In July 2005, the Trinidad and Tobago Chapter of the Disabled Peoples' International (TTDPI) learned that the Tobago House of Assembly (THA) purchased 2 wheelchair accessible buses in 2003 for the disabled community, but for unknown reasons, the buses have not been used for two years!

TTDPI has publicly denounced this untenable situation that cannot be allowed to continue.  As the guardian of the disabled in Tobago, TTDPI continues to make every effort to ensure that this service is put to use for the community it was intended to serve.  To this end TTDPI has appealed to all and sundry to intervene in this matter.

Events in Barbados

New BCD Board

On Sunday, June 27, 2005, the following persons were elected to serve on the Border of Directors of the Barbados Council for the Disabled (BCD) for the next 2 years:

 

Mrs. Boneta Phillips - President

Mrs. Rose-Ann Foster- Vaughan - Vice President

Mrs. Sandra Carter - Secretary

Mrs. Dorien Pile - Treasurer

Ms. Julie Sealy - Director

Mrs. Dawn Rudder - Director

Mr. Peter Serieux BCH - Director

Ms. Sharon Newsam - Director

Mr. John Hopper - Director

Mr. Clevedon Mayers - Director

 

The new Board pledged to continue to pursue the Council's objectives and work toward the inclusive society we all seek to achieve.  BCD is an associate member of DPI North America and the Caribbean.

A Stellar Performance by Young Calypsonian with Disabilities

Chad "Ruel” Holder placed 3rd in the 2005 Junior Monarch Competition during the annual Crop Over celebrations with a performance that was pure star quality.  His song "Making a Difference" received standing ovations.  The Competition was held on July 16, 2005 at the Dove Conference Centre.  Chad made the community of persons with disabilities in Barbados proud and we join with all to say hearty congratulations for his amazing achievement.

Camp Friendship 2005

The Annual Summer Camp of the Barbados Organization of Parents of the Disabled (OPOD) was held from July 18-August 12, 2005 at the Wesley Hall Infants School from 9:00 a.m.-3:00 p.m. daily.  From all reports it was a memorable end to a wonderful summer.  Congratulations to OPOD on a successful summer camp 2005, and there is a clear indication that the children are eagerly looking forward to next year!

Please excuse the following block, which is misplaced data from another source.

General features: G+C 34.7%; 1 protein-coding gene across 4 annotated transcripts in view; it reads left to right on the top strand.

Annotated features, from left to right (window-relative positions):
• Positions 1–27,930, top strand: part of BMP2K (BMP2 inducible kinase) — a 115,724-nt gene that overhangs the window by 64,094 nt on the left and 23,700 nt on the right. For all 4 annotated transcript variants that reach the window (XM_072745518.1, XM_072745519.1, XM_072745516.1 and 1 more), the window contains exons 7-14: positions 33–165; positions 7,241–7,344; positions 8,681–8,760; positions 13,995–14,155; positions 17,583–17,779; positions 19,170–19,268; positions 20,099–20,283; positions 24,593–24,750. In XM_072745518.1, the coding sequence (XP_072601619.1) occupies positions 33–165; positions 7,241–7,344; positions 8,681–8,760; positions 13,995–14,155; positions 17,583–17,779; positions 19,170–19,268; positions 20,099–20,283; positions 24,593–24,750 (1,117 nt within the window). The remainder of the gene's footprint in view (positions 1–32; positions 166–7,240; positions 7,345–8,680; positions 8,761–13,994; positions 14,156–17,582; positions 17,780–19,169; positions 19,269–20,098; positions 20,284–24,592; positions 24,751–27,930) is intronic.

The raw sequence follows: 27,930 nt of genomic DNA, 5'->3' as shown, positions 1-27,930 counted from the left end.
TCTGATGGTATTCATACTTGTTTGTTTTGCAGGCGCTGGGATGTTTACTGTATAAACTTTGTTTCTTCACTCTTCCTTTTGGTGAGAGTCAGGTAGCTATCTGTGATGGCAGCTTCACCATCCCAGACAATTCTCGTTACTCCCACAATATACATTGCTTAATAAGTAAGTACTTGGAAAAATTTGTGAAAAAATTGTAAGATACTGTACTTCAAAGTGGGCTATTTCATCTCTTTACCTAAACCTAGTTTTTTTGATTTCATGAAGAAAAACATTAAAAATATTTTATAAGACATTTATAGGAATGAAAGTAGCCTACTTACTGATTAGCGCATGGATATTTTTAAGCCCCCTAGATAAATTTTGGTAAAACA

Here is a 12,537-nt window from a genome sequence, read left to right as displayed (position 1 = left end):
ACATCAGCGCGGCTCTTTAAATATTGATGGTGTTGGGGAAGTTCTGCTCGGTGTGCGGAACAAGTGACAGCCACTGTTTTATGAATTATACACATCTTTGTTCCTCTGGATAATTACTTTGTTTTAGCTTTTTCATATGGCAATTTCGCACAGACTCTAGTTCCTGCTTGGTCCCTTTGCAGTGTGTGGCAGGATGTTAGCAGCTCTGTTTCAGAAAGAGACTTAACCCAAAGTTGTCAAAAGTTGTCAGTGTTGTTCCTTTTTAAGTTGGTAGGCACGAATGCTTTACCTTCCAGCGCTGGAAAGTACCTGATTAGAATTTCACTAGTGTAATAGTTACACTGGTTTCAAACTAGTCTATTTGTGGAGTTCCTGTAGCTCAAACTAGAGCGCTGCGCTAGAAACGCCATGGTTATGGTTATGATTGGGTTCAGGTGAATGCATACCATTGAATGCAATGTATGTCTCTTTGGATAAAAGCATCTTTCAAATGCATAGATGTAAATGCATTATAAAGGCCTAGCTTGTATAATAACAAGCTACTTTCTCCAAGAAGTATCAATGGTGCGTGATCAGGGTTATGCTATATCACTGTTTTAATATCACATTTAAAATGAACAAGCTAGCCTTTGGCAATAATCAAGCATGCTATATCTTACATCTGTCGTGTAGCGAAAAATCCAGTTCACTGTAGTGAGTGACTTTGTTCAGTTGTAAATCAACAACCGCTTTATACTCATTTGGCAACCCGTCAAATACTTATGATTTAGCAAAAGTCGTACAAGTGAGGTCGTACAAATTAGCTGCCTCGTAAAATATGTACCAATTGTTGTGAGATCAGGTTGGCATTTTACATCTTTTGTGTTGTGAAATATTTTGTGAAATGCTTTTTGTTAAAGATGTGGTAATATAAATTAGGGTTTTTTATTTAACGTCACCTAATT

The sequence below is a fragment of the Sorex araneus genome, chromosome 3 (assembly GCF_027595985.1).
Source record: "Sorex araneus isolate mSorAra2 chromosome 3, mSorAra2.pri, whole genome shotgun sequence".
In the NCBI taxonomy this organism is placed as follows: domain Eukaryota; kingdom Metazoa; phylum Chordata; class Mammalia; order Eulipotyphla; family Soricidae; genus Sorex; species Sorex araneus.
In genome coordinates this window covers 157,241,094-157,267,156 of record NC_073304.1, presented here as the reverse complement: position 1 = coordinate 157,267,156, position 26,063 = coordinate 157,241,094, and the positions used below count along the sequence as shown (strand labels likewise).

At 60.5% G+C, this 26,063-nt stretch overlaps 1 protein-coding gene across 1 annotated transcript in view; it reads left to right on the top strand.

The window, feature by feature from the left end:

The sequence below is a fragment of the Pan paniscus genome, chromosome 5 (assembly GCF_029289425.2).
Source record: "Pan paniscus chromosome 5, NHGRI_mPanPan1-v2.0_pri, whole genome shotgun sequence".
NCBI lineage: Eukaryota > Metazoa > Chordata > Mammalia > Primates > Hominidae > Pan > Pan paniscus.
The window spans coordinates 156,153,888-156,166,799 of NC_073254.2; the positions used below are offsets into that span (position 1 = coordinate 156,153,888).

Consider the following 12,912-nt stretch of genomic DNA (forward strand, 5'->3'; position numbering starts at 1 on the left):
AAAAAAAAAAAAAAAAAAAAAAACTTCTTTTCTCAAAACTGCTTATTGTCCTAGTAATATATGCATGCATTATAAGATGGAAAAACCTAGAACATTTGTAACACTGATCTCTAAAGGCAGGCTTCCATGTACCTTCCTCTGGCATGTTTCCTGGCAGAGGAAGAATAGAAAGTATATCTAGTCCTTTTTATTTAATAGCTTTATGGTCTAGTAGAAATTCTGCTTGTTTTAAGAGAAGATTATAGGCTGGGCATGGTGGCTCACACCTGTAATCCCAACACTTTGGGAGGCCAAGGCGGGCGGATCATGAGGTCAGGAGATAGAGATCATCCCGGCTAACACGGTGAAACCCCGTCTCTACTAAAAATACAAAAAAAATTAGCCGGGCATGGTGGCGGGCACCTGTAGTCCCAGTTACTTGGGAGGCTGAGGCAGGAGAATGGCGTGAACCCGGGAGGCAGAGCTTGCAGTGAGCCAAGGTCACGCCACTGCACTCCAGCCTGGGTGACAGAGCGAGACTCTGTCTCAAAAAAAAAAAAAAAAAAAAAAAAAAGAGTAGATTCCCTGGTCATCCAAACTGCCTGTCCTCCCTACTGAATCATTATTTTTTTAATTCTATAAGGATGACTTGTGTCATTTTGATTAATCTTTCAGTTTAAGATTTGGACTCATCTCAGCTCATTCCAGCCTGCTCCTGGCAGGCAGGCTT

Regional Vision

The National United Society of the Blind, and the Barbados Association for the Blind and Deaf hosted the Biennial Conference of the Caribbean Council for the Blind (CCB) from July 27-31, 2005 at the Grand Barbados Resort.  Part of the activities of the Conference included the presentations of the James Alves Awards in recognition of dedicated service in the field of blindness.

Father's Awards

The Men's Educational Support Association (MESA) in collaboration with the Bureau of Gender Affairs in the Ministry of Social Transformation presented the Father's Awards at the annual luncheon of MESA on Sunday, September 4, 2005 at Sunbury Plantation House, St. Philip from 12:00 p.m.

JAYCEES Special Day for Special Kids

The Annual Funding for Special Children organized by the JAYCEES was held on Saturday, September 17, 2005 from 1:00 p.m.-5:00 p.m. at the First Caribbean Sports Club, Wildey, St. Michael.

New President

Barbados Cheshire Homes Association Thelma Vaughan Memorial Home has a new President in the person of Mr. Alyson Forte.  A warm welcome is extended to the new President.

Silver Dollars for Children

The Kiwanis Club of Bridgetown has embarked on an exciting initiative to raise funds for the children of various charities in Barbados.  The Barbados Council for the Disabled is among the 7 beneficiaries of this project.

All organizations were invited to be a part of this history-making event by going to the Garrison Savannah on Sunday, September 18, 2005.  All organizations were asked to please take advantage of the opportunity to promote themselves and take part in this record-breaking feat.

This effort did not only benefit the children in Barbados but was also a Guinness Book of Records accomplishment.

Council of Canadians with Disabilities (CCD) Human Rights Committee